Wednesday, January 11, 2012

Stretching Advice

Remember how so much of what I learned as a child about dinosaurs is wrong?  Now for something completely different (but along that same theme)...

People my age have mostly learned erroneous information about stretching.

Static stretching is important.  It has important uses.  But is easy to do badly.  For example, the traditional two-arm door frame stretch of the pectoralis major muscle can harm the shoulder capsule.  Better to stretch one arm at a time with the shoulder as close to the door frame as possible to minimize backwards torque on the arm.

The Stark Reality of Stretching was a landmark book about how muscle tissue functions and what this implies about stretching.  That book is certainly worth checking out from the library, or owning if you do daily stretching.  (A few of my friends also swear by Pain Free.)  But be aware that the book has three big flaws.

First, it only discusses a few lower body muscles.  The book does not even try to be a complete guide to daily stretching.

Second, it ignores that the amount of muscle tension helpful when stretching varies from person to person.  Stark recommends holding an appropriate static stretch with minimal perceived tension until the muscle relaxes: if you want, repeat it with more stretch rather than start with greater tension.  That is safe advice for someone in therapy and the best way to stretch for many folks.  But lots of people can stretch well with more-than-minimal tension.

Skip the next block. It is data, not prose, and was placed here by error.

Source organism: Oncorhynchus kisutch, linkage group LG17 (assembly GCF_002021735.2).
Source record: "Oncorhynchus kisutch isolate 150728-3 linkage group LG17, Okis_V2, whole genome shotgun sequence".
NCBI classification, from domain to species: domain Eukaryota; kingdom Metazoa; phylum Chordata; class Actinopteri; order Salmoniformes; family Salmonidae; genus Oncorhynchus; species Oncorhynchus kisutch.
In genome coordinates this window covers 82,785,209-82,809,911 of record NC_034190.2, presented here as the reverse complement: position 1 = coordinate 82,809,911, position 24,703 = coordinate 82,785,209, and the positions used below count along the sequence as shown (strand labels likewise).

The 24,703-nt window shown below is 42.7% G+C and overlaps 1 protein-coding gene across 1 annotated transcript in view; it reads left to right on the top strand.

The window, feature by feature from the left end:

Third, it ignores dynamic stretching.  For non-athletes this is a minor issue.  Dynamic stretching surely has its place as warm-ups for athletic activity, but I have not read anything suggesting it helps with "normal life" posture and flexibility as much as (let alone any more than) static stretching.

No comments: